But we must also remember that they were made for us,
		and not we for them.
This is what it takes to love neighbor more than law,
	and God more than self.
In hope,
	and trusting in God’s grace
	we step back as individuals,
	so that we might step forward as a community.
Sunday will come again,
	but first there is this Monday, and this week,
	of looking for ways that we might create space for someone else,
	and encourage them to shine forth.




Posted by: dacalu | 27 May 2018

Trinity, Baptism, and Participating in Love

Today, I had the pleasure of worshiping with the people of St. Stephen’s Episcopal Church in Seattle on the occasion of Trinity Sunday and a baptism.  Here is the sermon I shared.


Prayer for Trinity Sunday

Almighty and everlasting God, you have given to us your servants grace, by the confession of a true faith, to acknowledge the glory of the eternal Trinity, and in the power of your divine Majesty to worship the Unity: Keep us steadfast in this faith and worship, and bring us at last to see you in your one and eternal glory, O Father; who with the Son and the Holy Spirit live and reign, one God, for ever and ever. Amen.



Isaiah 6:1-8 (“Here am I am; send me.”)

Psalm 29 (“Ascribe due honor to God’s holy Name“)

Romans 8:12-17 (We are children of God and, if children, then heirs also.)

John 3:1-17 (Nicodemus visits Jesus. “What is born of the flesh is flesh, and what is born of the Spirit is spirit.”)




A cautious man would use baptism as an excuse 
to avoid preaching on the Trinity.
The Trinity is one of the most contentious, 
confusing, and dubiously Biblical
of the core doctrines of the church.
I am not a cautious man.

We’re not sure exactly what the Trinity means,
	But we are committed.
We set aside one Sunday a year to talk about it.
It appears in the Creeds and the Catechism.
It forms the very heart of our baptismal rite.
The Book of Common Prayer and many theological councils
	have affirmed that the most essential parts of the service
	are the believer, water, and these words.
“I baptize you in the name of the Father,
	and of the Son,
	and of the Holy Spirit.”
This follows from the Great Commission,
	a passage from Matthew 28, where Jesus tells the disciples
	to go forth and baptize in the name of the Trinity.
And most of the mainline churches have agreed to mutually recognize
	all baptisms done in this way.
The Trinity makes a difference
	in how we think of ourselves
	and the unity of the church.

I am not a cautious man, but I am a scientist,
	so, I’d like to start with an experiment.
I want to take a poll and ask you about your prayer life.
	Raise your hand if, when you pray, you chiefly pray
		to God the Almighty, maker of heaven and earth.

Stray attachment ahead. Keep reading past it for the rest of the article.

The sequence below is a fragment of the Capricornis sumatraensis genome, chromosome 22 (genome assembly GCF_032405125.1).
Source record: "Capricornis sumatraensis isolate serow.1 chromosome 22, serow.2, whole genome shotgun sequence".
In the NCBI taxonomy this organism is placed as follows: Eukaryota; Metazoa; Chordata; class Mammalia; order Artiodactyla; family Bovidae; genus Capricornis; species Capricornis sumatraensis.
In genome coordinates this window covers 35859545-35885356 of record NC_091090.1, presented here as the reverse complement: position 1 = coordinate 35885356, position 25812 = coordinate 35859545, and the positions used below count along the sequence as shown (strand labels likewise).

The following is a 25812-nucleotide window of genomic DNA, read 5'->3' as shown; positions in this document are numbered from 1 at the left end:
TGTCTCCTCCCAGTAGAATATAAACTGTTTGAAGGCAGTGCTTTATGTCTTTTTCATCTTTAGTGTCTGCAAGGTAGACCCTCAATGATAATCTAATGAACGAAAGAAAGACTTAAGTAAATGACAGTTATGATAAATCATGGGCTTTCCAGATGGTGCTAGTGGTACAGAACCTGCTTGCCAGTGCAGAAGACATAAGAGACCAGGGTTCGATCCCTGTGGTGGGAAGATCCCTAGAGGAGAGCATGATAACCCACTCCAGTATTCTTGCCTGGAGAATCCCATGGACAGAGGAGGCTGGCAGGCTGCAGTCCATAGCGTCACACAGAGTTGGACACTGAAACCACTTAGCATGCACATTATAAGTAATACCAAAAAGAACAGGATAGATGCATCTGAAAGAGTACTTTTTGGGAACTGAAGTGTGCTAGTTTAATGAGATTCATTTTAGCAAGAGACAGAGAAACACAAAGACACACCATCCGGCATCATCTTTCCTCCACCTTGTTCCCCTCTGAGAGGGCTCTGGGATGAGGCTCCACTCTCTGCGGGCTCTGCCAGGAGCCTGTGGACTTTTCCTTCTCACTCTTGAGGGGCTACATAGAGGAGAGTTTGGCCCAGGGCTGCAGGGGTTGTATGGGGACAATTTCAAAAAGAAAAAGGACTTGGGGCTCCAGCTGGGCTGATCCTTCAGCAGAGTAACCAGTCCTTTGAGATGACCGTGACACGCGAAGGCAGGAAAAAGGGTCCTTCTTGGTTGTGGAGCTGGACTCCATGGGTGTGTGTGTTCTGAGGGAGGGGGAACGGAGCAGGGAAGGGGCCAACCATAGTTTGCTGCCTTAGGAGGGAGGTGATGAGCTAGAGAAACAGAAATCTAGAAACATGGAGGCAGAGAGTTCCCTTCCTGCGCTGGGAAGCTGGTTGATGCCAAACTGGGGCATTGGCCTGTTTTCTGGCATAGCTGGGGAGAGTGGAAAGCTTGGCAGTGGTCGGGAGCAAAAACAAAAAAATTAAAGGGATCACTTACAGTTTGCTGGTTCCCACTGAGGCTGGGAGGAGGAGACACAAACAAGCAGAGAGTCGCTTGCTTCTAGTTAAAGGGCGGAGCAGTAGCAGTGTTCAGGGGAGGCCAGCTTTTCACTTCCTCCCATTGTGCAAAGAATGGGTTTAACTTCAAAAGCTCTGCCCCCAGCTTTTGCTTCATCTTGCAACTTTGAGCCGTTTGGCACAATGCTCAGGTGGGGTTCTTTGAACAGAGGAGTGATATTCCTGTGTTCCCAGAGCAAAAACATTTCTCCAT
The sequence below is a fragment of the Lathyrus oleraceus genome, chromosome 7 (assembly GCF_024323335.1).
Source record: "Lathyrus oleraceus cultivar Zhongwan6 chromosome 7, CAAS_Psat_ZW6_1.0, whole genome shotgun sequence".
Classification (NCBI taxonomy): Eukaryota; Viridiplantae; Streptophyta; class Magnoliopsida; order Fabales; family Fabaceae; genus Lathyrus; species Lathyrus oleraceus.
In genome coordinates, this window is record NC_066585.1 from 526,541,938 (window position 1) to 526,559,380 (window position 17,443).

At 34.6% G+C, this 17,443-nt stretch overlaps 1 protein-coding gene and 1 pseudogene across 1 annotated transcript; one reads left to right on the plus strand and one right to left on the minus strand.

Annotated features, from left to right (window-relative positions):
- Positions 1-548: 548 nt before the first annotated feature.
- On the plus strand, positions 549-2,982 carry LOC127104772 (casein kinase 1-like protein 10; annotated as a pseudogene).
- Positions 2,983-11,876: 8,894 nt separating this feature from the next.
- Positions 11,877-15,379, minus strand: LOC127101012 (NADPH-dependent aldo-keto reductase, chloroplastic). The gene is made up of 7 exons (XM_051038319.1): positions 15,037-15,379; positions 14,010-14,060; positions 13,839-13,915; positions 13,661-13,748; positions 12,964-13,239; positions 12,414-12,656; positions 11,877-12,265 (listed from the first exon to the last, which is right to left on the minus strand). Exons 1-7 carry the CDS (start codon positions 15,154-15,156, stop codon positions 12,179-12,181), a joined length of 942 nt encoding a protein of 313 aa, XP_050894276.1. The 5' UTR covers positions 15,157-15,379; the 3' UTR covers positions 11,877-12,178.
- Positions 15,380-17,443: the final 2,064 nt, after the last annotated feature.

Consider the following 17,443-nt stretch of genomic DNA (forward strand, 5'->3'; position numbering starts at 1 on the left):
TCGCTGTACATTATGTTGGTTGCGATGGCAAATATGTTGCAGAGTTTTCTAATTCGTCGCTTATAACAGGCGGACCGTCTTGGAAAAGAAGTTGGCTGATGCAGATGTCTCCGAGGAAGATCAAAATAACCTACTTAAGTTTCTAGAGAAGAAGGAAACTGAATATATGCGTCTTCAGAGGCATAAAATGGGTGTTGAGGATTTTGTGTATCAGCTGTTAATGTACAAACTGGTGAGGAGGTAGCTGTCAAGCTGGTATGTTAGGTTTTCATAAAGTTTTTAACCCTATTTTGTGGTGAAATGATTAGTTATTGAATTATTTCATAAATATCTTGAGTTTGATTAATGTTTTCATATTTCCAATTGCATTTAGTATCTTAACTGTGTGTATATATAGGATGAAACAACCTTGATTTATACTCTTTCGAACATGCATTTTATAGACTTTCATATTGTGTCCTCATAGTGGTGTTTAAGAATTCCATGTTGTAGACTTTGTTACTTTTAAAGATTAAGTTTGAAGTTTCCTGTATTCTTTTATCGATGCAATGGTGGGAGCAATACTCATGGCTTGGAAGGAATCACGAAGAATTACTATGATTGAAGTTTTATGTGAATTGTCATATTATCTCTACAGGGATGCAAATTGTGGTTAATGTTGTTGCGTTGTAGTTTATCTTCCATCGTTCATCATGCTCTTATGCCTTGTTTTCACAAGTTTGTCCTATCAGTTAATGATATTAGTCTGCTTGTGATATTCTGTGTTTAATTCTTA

Now raise your hand if, when you pray, you chiefly pray
		to God the Son, Jesus Christ of Nazareth.
	And now raise your hand if you chiefly pray
		to God the Holy Spirit.
In my travels, I have found 
rather sizeable portions of the community
that pray to each of the three,
with God and Jesus coming in first and the Spirit a close third.
Now and, I suspect, in the days of the early church,
	people pray to all three, and have relationships with all three.
	As a community we worship all three.
	And yet we say that we worship one God.
	They are the same.
So, at a very practical level, the Trinity reminds us
	that God is bigger than our personal knowledge,
	or our personal experience.
	We need the wisdom of others
		to fill out our picture.
As I said a couple weeks ago:
	God is all that, and more.
We, in the church are constantly discovering that God
	is greater than we can comprehend,
	and that God’s power, working in us
	can do infinitely more than we can ask or imagine.

God is everywhere,
	everything is holy,
	but we have trouble seeing it.
And so, the church is in the business of sanctifying the world,
	making holiness more visible.
I joked that the theology is something like a do-it-yourself book
	good for helping us deal with life and meaning,
	very important, 
nearly impossible to understand, 
and something you can start working on today.
And I said that the church would always provide seven easy steps.
	The church calendar has seven days in the week
		and seven seasons, even seven-year cycles.
	All time is holy,
		but we forget,
		so, we set aside the seventh day,
		and the seventh season,
		and the seventh year,
		to remember.

We also sanctify the world through seven sacraments,
	or, for those more Protestant in their theology,
	the two great sacraments – Baptism and Eucharist –
	and five other rites, commonly known as sacraments –
	Confirmation, Ordination, Matrimony, Reconciliation, and Annointing.
I told you, it’s always seven easy steps.
And Baptism is the first.

I should, then, explain Baptism.
I fear it is as great a conundrum as the Trinity.
It means more than we know.
	It is a mystery too deep for words.
Augustine described all sacraments
	as an outward and visible sign
	of an inward and spiritual grace.
Speaking of the holy and the sacred,